Reexamining empathy in autism: Empathic disequilibrium as a novel predictor of autism diagnosis and autistic traits

Ido Shalev, Varun Warrier, David M. Greenberg, Paula Smith, Carrie Allison, Simon Baron-Cohen, Alal Eran, Florina Uzefovsky

Research output: Contribution to journalArticlepeer-review


A large body of research showed that autistic people have intact emotional (affective) empathy alongside reduced cognitive empathy. However, there are mixed findings and these call for a more subtle understanding of empathy in autism. Empathic disequilibrium refers to the imbalance between emotional and cognitive empathy and is associated with a higher number of autistic traits in the typical population. Here we examined whether empathic disequilibrium predicts both the number of autistic traits and autism diagnosis. In a large sample of autistic (N = 1905) and typical individuals (N = 3009), we examined empathic disequilibrium and empathy as predictors of autistic traits and autism diagnosis, using a polynomial regression with response surface analysis. Empathy and autistic traits were measured using validated self-report questionnaires. Both empathic disequilibrium and empathy predicted linearly and non-linearly autism diagnosis and autistic traits. Specifically, a tendency towards higher emotional than cognitive empathy (empathic disequilibrium towards emotional empathy) predicted both autism diagnosis and the social domain of autistic traits, while higher cognitive than emotional empathy was associated with the non-social domain of autism. Empathic disequilibrium was also more prominent in autistic females. This study provides evidence that beyond empathy as was measured thus far, empathic disequilibrium offers a novel analytical approach for examining the role of empathy. Empathic disequilibrium allows for a more nuanced understanding of the links between empathy and autism. Lay summary: Many autistic individuals report feelings of excessive empathy, yet their experience is not reflected by most of the current literature, typically suggesting that autism is characterized by intact emotional and reduced cognitive empathy. To fill this gap, we looked at both ends of the imbalance between these components, termed empathic disequilibrium. We show that, like empathy, empathic disequilibrium is related to autism diagnosis and traits, and thus may provide a more nuanced understanding of empathy and its link with autism.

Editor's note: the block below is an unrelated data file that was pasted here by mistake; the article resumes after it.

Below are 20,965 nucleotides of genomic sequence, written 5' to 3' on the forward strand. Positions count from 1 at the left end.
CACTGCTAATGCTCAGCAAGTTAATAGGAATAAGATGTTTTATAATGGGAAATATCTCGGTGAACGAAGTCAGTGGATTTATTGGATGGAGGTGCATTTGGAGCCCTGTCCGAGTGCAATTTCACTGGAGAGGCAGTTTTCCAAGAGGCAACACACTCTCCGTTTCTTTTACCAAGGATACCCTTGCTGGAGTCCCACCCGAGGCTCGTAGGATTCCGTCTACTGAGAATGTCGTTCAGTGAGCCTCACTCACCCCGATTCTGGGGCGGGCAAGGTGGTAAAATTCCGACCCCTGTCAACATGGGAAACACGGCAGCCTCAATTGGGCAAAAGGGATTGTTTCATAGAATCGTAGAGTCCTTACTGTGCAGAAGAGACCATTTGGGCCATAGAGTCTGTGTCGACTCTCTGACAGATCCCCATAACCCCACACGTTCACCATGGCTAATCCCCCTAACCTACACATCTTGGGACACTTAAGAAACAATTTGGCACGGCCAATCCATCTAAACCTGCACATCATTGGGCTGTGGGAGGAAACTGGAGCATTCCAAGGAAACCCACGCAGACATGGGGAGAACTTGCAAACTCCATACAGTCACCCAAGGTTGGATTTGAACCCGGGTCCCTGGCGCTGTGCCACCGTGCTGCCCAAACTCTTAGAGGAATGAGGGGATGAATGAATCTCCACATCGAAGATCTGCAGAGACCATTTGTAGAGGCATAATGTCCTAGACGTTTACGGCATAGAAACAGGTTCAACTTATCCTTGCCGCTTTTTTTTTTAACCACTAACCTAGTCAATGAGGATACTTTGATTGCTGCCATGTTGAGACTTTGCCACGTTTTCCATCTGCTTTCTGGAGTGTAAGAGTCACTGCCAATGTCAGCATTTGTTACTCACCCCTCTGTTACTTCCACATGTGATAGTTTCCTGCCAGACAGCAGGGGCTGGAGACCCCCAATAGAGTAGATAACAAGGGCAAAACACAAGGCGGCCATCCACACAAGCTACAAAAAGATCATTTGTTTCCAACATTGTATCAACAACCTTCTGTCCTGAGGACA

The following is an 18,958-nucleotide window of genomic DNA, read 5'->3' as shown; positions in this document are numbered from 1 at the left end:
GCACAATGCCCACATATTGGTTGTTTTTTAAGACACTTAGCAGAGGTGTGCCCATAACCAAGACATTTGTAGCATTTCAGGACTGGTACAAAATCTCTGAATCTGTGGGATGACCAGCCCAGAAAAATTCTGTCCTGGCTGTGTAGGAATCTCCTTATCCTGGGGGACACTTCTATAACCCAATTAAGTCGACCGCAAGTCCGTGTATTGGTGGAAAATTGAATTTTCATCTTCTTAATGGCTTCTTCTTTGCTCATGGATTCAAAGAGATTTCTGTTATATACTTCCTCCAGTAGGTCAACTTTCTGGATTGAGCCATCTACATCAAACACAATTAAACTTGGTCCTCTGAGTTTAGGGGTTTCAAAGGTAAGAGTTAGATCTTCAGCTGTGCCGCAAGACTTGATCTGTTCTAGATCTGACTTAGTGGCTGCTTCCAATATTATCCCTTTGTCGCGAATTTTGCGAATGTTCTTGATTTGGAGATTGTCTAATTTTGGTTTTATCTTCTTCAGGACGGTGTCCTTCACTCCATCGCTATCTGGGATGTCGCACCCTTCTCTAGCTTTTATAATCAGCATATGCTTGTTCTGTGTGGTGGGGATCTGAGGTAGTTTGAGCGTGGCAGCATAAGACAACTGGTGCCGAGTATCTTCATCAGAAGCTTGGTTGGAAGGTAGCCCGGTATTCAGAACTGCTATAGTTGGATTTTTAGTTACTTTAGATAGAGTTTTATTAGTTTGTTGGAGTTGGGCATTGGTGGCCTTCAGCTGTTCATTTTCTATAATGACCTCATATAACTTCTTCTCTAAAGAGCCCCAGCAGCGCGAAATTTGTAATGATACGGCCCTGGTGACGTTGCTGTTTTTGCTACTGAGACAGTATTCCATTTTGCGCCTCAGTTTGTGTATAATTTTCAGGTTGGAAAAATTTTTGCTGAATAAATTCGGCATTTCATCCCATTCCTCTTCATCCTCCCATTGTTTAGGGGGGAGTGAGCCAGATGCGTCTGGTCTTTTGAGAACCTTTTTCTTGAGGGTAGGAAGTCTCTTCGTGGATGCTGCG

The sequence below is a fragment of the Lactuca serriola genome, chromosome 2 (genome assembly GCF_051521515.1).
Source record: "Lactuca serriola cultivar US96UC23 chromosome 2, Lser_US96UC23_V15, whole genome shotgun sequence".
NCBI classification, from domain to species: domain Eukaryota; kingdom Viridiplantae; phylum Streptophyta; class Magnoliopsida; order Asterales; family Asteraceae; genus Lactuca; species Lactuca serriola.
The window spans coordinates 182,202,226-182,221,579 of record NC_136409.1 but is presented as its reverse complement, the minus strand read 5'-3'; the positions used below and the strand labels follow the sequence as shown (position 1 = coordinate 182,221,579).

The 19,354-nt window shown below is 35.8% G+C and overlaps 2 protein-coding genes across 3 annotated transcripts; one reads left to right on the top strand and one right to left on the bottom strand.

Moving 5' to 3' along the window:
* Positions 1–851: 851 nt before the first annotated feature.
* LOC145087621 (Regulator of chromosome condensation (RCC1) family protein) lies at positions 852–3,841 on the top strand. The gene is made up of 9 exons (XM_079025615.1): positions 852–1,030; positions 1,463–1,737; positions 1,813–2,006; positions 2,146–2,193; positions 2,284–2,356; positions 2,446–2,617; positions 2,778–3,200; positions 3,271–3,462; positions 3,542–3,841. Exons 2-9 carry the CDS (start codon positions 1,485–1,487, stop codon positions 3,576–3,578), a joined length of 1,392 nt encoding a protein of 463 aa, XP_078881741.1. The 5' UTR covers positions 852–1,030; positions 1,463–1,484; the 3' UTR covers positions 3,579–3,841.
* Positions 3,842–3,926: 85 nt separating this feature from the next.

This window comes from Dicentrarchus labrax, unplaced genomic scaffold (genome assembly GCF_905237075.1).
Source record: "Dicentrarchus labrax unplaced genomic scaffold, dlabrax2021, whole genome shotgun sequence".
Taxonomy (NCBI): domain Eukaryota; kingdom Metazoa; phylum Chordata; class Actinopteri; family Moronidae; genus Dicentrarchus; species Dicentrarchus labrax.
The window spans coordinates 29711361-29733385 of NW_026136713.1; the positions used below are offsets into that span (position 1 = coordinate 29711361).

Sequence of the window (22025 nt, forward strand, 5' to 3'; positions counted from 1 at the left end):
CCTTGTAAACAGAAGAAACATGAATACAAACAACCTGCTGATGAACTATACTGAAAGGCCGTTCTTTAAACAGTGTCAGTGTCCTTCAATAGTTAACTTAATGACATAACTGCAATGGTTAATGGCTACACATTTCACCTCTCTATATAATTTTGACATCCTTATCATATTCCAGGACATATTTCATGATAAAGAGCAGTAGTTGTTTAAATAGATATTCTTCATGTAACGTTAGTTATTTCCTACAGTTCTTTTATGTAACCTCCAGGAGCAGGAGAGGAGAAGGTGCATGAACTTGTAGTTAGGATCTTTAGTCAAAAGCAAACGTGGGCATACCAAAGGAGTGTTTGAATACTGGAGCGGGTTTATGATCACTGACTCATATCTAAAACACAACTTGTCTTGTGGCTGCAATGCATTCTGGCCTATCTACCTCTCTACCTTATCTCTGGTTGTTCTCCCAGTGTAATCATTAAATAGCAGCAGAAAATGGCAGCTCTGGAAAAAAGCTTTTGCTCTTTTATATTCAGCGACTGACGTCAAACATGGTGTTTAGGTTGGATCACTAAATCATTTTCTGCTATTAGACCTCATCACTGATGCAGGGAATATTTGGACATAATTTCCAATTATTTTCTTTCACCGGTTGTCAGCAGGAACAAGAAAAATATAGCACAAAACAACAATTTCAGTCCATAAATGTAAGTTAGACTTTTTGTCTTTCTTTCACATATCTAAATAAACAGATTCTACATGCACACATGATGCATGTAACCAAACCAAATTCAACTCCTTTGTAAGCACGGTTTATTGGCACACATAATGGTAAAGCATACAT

Original languageAmerican English
Pages (from-to)1917-1928
Number of pages12
JournalAutism Research
Issue number10
StatePublished - 1 Oct 2022


  • autism
  • cognitive
  • emotional empathy
  • empathy
  • response surface analysis

All Science Journal Classification (ASJC) codes

  • Clinical Neurology
  • Genetics(clinical)
  • General Neuroscience


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